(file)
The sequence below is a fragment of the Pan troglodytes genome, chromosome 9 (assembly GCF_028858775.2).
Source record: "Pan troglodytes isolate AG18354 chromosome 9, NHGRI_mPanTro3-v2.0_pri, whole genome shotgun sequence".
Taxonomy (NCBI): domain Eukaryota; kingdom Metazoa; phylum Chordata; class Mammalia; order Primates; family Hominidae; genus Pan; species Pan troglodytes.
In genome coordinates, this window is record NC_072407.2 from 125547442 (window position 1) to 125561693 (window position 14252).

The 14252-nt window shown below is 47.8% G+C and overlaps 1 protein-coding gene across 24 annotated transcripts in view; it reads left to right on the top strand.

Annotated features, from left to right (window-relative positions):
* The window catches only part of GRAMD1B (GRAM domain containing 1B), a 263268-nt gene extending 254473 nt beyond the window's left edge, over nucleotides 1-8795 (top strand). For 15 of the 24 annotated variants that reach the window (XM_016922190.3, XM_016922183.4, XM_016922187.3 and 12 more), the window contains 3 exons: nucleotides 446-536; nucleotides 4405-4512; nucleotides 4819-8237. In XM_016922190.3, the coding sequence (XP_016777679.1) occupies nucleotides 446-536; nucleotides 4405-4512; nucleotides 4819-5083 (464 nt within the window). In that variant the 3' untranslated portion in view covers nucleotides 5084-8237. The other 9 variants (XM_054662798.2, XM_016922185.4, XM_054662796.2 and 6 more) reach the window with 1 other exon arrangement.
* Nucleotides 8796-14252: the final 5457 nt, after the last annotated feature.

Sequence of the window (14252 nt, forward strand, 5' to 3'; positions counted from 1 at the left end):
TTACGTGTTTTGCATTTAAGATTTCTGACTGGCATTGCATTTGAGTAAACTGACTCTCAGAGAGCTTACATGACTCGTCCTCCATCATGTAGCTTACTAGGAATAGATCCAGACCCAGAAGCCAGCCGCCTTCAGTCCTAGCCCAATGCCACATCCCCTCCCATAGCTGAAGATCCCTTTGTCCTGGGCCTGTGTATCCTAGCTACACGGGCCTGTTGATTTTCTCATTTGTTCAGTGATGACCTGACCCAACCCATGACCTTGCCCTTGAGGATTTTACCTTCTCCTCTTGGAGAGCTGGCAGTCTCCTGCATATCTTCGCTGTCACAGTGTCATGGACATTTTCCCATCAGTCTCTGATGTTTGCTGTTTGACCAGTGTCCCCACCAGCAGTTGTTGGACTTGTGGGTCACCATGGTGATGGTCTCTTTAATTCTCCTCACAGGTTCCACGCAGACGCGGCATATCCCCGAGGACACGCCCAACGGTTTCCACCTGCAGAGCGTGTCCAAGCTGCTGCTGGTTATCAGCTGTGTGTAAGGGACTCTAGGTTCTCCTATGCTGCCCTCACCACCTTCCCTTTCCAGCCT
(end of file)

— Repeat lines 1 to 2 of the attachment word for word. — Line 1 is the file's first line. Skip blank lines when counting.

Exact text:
The sequence below is a fragment of the Pan troglodytes genome, chromosome 9 (assembly GCF_028858775.2).
Source record: "Pan troglodytes isolate AG18354 chromosome 9, NHGRI_mPanTro3-v2.0_pri, whole genome shotgun sequence".